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Tuesday, January 12, 2010

Classical Fusion?

If you've never heard of him before, I would like to introduce you to the music of Bear McCreary. You might better know him for his writing of the score of four seasons worth of the 2000's remake of Battlestar Galactica and the upcoming 2010 Caprica series. I loved the series and part of what I loved about it was the excellent score.

According to wiki, Bear McCreary worked under Richard Gibbs to make the score of the original 3-hour Battlestar Galactica mini-series. Gibbs' played keyboards in Oingo Boingo in the 80's along with Danny Elfman. Gibbs opted out of writing music for the regular Battlestar Galactica series, so the duties fell to Bear to write the music who did so all the way though the end of Season 4. He also wrote the score for Terminator: The Sarah Connor Chronicles.

I'll try and explain what the music sounds like. Imagine tribal drums pounding to a beat along with acoustic guitar and middle-eastern sounding melody, at first with a gritty saxophone and then joined in by a bagpipe. Or imagine a minimalistic Philip Glass sting ensemble meets up with a celtic flute. Or a full orchestra joined by bass guitar and dramatic percussion. Some of the arrangements he uses sounds crazy but it works for me at a very emotional level. Some songs are sad, some dreamy, some are hauntingly beautiful, others dramatic and powerful. The reason one could label this fusion is because of the conglomeration of many different musical styles all colliding together into one body of work, though the technical term music like this is post-modern. One of the tracks that drew me into his music in the first place was a song called "Something Dark Is Coming" which could best be described as Porcupine Tree-ish. Season Three even has a interesting rock track that is a deconstructed version of Hendrix's "All Along The Watchtower." Is it progressive? You bet.

According to Bear's website: "His Galactica score has been described as "sharp and sensitive" (The Wall Street Journal) , "a key element in establishing the show's dark, complex tone," (The Hollywood Reporter) and "rich, raw, oddly stirring... kick-ass and powerful as hell," (E! Online). It "fits the action so perfectly, it's almost devastating: a sci-fi score like no other," (NPR) . Seasons One, Two, Three and Four of his best-selling Battlestar soundtrack albums have rocketed up the Top Music Sales Charts, reaching the #1 sales spot in both television and movie soundtrack lists, many weeks prior to their releases. The most recent album, Season 4, cracked into's Top 5 Music Sales and charted in the Billboard Top 150."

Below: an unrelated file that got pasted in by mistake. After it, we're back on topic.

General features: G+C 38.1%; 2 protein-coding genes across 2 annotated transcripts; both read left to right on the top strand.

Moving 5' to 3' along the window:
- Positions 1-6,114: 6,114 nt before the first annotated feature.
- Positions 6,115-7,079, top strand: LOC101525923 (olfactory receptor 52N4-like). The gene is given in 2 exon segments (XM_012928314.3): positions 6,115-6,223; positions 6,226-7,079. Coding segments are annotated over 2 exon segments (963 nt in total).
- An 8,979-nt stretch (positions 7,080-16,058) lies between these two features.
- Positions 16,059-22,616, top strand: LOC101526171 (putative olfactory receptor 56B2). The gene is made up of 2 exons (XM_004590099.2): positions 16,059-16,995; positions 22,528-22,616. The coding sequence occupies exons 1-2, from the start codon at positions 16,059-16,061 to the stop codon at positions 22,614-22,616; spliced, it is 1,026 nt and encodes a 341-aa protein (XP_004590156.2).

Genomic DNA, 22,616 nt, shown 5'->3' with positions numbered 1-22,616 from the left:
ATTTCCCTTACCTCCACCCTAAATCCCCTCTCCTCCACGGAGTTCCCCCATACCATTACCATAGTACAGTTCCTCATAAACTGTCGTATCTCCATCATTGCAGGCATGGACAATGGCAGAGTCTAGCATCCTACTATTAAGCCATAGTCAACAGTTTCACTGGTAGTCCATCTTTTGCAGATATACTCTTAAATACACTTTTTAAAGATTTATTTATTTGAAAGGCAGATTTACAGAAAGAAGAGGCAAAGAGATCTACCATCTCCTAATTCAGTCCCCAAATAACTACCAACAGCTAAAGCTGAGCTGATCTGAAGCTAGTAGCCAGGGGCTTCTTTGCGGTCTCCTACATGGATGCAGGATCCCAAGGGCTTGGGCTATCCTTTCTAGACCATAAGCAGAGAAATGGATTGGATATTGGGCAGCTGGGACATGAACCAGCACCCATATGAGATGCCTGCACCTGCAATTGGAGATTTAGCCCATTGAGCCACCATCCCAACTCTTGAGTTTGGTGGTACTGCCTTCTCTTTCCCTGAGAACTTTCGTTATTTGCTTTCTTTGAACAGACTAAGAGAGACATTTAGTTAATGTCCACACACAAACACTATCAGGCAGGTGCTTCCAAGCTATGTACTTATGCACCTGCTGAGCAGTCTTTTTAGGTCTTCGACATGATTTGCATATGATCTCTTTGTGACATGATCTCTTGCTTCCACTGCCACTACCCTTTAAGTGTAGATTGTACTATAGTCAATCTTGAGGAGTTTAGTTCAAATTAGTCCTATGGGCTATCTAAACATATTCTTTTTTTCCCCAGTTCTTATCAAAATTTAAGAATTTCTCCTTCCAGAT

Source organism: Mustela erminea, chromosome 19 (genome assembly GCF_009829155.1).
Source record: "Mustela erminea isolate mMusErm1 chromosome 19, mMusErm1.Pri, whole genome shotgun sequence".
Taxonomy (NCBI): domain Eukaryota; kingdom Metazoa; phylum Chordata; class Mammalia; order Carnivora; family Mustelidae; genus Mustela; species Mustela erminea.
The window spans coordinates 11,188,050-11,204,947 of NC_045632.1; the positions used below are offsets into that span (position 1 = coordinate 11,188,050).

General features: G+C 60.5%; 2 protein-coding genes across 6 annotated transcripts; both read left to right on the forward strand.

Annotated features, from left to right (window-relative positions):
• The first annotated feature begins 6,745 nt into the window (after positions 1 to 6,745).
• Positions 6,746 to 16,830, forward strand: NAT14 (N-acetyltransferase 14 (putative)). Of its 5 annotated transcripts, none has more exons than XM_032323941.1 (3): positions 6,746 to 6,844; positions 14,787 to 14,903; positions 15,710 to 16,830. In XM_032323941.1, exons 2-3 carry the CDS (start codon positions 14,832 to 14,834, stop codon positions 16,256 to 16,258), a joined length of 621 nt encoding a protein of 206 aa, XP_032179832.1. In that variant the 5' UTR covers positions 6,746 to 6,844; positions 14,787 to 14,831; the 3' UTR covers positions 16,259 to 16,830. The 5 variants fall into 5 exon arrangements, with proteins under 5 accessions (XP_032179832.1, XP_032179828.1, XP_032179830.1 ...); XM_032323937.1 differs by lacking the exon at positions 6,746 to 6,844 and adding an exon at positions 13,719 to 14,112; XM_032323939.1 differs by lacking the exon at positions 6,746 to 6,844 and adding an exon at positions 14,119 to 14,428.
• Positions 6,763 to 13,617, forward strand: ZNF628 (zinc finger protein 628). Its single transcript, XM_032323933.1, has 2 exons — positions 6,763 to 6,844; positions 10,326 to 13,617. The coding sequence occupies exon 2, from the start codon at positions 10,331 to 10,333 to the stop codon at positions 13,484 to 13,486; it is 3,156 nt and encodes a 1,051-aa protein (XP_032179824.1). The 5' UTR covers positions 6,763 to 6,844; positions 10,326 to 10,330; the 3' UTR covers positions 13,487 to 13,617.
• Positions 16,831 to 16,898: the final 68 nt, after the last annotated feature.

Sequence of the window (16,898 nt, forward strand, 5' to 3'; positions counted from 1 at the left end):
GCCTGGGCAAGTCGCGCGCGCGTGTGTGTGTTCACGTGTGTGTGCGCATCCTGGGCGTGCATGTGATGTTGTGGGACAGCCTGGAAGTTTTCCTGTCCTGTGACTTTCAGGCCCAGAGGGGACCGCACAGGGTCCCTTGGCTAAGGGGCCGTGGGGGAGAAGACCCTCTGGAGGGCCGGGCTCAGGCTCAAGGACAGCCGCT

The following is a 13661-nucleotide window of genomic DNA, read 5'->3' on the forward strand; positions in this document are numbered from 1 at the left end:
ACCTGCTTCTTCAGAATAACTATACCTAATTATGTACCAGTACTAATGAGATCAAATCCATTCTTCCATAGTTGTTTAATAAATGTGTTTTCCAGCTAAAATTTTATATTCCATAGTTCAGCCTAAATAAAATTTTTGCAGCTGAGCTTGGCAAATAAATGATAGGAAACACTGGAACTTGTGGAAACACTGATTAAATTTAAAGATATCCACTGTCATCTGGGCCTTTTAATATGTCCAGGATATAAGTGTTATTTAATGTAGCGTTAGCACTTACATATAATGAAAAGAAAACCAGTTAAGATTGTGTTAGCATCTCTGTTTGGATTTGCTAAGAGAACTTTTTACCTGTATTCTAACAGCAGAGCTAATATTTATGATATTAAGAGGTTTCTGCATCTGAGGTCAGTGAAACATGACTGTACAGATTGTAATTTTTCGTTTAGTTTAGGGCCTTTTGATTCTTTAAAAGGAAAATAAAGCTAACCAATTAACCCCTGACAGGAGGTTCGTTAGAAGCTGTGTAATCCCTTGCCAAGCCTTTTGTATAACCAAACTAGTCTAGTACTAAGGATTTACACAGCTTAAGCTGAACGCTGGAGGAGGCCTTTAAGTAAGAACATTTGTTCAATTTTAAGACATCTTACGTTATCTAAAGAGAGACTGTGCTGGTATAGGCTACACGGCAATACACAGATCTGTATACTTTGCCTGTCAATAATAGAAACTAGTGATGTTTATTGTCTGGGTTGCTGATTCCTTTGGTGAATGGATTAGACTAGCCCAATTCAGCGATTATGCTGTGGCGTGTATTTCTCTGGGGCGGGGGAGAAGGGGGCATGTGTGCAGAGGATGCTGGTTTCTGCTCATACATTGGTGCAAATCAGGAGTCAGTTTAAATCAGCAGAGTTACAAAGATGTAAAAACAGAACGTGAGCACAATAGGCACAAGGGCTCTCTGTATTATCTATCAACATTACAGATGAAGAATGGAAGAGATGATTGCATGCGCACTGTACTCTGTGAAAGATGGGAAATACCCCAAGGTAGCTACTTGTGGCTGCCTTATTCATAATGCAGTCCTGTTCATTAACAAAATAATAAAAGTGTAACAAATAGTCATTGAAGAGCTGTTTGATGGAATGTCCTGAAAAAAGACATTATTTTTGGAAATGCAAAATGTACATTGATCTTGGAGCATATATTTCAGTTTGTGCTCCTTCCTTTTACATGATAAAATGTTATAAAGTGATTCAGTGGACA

I don't know exactly where one should start with all of his CDs because the are all excellent. They are all great but Season Four gives you the most bang for the buck because it contains two full CDs of music.


guitarsean said...

Cool! I don't have cable (or a tv for that matter) but one of these days I'm going to see this series. Even though I have a music degree I find the hundreds of years of classical music a little daunting to sort through and find things I like. Soundtrack, on the other hand, I love. I think the same kind of imagination that lets people envision a sci-fi world like Battlestar Galactica drives fans and creators of prog. 'Cinematic' is a word I use to describe a lot of my favorite music.

guitarsean said...

I just found the BSG version of All Along The Watchtower on youtube. Wow! That is an amazing rethinking of that song.

I have to be a music nerd though and point out that Bob Dylan wrote it, not Hendrix. Though the Hendrix version is the best known.

MAVIII said...

I've always thought Soundtrack Score Composers were the Modern Day/Contemporary "Classical" Writers of our day (Wow, what a redundant paragraph that is :P).
I'm a Soundtrack junkie myself :)

And wait a minute...
You mean Michael Hedges didn't write "All Along the Watchtower"!?? ;)

Sean, also look up versions of:
"Sounds of Silence" by Nevermore and "Eleanor Rigby" by Realm :D

Battle Star is a great series and
a FX Quality that you would find in Film, but the stories are very compelling and well written too. And awesome music!

guitarsean said...

I love Nevermore's version of Sounds of Silence. I also really dig Queensryche's version of Scarborough Fair. It's on the "Anybody Listening?" single.

I often play Hedges version of All Along the Watchtower for my acoustic shows. I usually introduce it as "my rendition of Michael Hedges arrangement of a Bob Dylan song made famous by Jimi Hendrix"

Back on topic, can anyone else think of other soundtracks like BSG? Meaning, those that use metal, rock, tribal, and non-western classical influences?

Zaii said...

the soundtrack to 300 by Tyler Bates has some good stuff in it. Though it is nowhere near the scale of the BSG track, being 25 2-3 minutes shorts.

Back off topic, I like "the Hamsters" version of All along the Watchtower - though it is really a cover of the Hendrix cover of the Dylan original :-)